A. Game meats are becoming more common not only on restaurant menus, but for home cooks, as well. Don't be scared away by these unusual meats -- most are very flavorful and easy to prepare. While some may appear on your supermarket's meat counter, you may need to special order others from your butcher.
Raw game meat
Instead of beef, try cooking different game meats for a change.
Buffalo, also referred to as bison, and is similar in taste to beef. It is high in protein and very low in cholesterol. It also has about half the fat and calories of beef. Buffalo should be cooked slowly at a low temperature and should be served rare to medium-rare.
Ostrich is a tender, lean red meat with a somewhat delicate flavor, and it is extremely low in fat and cholesterol. Quick grilling and sautéing are the best cooking methods.
With virtually no fat and lots of protein, farm-raised rabbit has a sweet flavor and is an excellent alternative to chicken. Cook rabbit as you would chicken -- grill, sauté, roast or braise.
Venison is low in fat, calories and cholesterol. Like buffalo, it is a healthy alternative to beef. It has a richer flavor than beef and should be cooked quickly over high heat and served rare to medium-rare.
I tend to serve Italian sausage all the time. What other types of sausage can I serve for a change of pace?
A. Sausages are believed to date back over five thousand years. At one time, they were considered sinful and were ultimately banned. Later, for more details visit to www.300-chicken-recipe.com they were served by an American president to the King and Queen of England. Virtually every culture has its own variety of sausage and every variety has numerous variations.
We all know about Italian sausage, bratwurst, and frankfurters, but you might want to try the following varieties:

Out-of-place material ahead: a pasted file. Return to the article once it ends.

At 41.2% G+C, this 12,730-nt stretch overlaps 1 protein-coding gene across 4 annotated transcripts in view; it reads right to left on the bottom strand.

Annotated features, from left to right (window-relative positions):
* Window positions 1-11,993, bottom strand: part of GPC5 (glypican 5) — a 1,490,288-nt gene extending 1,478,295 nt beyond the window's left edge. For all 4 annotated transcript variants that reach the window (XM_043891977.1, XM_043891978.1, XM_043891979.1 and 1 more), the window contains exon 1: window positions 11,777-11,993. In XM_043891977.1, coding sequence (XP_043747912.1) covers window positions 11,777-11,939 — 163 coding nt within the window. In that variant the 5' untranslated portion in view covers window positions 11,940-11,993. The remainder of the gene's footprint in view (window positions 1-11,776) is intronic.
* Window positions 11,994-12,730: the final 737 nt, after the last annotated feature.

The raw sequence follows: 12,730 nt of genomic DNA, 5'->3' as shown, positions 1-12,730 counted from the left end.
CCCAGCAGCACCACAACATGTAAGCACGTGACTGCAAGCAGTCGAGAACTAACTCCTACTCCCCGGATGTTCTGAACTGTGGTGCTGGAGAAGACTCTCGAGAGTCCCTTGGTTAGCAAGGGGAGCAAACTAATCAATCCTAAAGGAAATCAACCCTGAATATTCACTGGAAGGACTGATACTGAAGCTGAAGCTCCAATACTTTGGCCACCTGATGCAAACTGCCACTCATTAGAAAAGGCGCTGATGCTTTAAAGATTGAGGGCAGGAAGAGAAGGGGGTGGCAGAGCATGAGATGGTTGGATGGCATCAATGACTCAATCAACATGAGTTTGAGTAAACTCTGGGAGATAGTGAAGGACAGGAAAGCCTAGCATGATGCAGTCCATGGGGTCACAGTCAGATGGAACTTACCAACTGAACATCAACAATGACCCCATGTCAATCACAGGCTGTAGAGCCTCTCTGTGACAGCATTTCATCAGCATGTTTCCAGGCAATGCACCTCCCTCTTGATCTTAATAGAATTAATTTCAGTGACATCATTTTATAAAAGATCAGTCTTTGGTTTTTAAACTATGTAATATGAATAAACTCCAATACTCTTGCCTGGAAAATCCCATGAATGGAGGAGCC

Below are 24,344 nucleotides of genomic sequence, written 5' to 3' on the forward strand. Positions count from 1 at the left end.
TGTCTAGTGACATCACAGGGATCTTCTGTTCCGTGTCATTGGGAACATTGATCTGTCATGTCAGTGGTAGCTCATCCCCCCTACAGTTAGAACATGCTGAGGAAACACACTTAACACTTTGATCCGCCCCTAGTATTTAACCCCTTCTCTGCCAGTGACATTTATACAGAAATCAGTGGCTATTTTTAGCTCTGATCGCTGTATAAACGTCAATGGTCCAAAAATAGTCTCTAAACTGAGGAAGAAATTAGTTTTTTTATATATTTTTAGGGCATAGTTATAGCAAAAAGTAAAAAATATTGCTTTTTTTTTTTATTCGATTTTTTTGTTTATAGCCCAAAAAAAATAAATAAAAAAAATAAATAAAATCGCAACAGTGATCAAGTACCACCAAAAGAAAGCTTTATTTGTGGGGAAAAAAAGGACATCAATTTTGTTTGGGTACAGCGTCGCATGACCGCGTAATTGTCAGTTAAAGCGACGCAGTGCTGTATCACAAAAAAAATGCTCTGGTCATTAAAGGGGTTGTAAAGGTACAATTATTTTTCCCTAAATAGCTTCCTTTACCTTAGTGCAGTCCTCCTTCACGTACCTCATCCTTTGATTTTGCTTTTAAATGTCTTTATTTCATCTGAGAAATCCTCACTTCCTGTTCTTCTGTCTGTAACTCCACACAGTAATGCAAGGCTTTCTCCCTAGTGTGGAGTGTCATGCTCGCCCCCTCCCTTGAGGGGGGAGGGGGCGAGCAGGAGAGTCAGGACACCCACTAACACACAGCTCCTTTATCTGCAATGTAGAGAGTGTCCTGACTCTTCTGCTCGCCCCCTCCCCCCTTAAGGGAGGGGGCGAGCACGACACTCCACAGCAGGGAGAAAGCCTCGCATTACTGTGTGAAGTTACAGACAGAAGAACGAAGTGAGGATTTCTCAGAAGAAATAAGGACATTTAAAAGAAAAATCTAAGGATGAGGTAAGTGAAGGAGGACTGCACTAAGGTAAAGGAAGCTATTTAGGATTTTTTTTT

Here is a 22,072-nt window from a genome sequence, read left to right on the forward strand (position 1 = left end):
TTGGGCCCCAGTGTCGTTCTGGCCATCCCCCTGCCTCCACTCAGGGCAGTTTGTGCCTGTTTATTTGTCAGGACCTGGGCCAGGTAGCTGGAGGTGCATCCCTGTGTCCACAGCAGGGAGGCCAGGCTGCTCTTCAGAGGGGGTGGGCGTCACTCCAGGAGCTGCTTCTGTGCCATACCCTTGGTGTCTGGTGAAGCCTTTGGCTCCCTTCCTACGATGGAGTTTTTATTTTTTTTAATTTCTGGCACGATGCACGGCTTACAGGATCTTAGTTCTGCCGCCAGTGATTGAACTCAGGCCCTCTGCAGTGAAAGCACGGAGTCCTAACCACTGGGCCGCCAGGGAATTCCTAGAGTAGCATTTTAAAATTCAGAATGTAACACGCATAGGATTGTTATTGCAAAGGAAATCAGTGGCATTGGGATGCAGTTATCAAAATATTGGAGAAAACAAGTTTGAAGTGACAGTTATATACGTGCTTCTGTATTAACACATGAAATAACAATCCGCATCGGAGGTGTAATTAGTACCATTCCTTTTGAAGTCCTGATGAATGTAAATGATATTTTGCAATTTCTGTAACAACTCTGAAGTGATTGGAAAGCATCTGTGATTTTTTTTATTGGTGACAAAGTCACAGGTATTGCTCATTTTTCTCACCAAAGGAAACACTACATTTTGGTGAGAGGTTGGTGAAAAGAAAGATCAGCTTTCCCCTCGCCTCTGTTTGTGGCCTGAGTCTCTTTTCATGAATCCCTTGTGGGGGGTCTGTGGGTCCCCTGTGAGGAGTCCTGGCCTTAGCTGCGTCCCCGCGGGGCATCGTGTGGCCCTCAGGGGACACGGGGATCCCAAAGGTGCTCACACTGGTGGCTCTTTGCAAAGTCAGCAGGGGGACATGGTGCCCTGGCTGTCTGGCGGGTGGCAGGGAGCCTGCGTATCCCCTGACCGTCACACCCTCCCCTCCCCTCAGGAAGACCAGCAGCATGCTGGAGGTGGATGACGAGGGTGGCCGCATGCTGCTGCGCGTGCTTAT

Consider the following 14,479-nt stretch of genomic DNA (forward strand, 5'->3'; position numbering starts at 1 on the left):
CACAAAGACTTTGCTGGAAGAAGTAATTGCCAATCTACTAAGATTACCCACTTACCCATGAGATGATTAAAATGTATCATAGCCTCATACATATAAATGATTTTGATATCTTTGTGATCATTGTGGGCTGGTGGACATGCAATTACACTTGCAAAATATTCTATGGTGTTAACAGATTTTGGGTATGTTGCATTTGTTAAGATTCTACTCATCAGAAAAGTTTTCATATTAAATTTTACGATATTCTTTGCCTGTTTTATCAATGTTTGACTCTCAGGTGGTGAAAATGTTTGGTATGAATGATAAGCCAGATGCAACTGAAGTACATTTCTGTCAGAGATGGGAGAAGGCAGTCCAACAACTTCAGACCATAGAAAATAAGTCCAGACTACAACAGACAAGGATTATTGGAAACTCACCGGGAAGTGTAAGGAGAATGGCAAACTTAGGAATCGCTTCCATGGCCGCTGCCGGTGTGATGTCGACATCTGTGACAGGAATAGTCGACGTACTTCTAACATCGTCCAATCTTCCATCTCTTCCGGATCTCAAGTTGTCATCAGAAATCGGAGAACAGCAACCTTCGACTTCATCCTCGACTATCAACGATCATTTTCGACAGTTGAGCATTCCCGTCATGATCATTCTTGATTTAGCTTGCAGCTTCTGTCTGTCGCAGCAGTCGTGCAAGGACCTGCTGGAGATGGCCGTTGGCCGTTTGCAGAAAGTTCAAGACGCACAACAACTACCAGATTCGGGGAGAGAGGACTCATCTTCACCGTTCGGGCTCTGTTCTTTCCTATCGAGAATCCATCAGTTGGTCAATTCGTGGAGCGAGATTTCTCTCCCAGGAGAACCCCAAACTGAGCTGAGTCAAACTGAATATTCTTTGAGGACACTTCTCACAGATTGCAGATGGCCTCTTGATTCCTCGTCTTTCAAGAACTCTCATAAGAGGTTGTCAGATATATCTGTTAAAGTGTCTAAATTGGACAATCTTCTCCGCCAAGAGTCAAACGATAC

* Weisswurst: a German white sausage made of pork and veal and mildly spiced.
* Chorizo: a pork sausage popular in Mexican cooking and seasoned with garlic and chili powder.
* Linguica: a Portuguese pork sausage seasoned with cumin, garlic, and cinnamon.
* Mettwurst: a cured beef and pork sausage spiced with ginger, mustard, coriander, and allspice.
How do I carve a roast?
A. Before carving turkey or chicken, let it stand about 15 minutes. Before carving beef, pork, or lamb, let it stand 10 to 20 minutes.
Unless you are planning on carving at the table, place the meat on a large cutting board with a well at one end to hold the juice. (Or place a cutting board inside a shallow baking pan with a rim. The juice will collect in the baking pan.) Use a long, sharp carving knife to slice the meat and a long-handled meat fork to steady the meat while carving.
When carving beef, pork, veal, or lamb, always cut across the grain. This gives you a tenderer slice of meat.
Why do recipes tell you to let roasted meat "stand" for a while before carving?
A. Meat temperatures continue to rise for a few minutes after the meat is removed from the heat, so generally, you should remove meat from the oven when it is 5°F to 10°F from its final cooking temperature. A stand time of 10 to 20 minutes for large cuts of meat, such as roasts, turkeys, for more details visit to www.book-of-cookies.com and whole chickens, is recommended to allow the meat to finish cooking without drying out.
Not only does this prevent overcooking, it also makes the meat easier to carve. Many experts also believe that standing permits the moisture in the meat, which comes to the surface during cooking, to return to the tissues, thereby making the meat moister.
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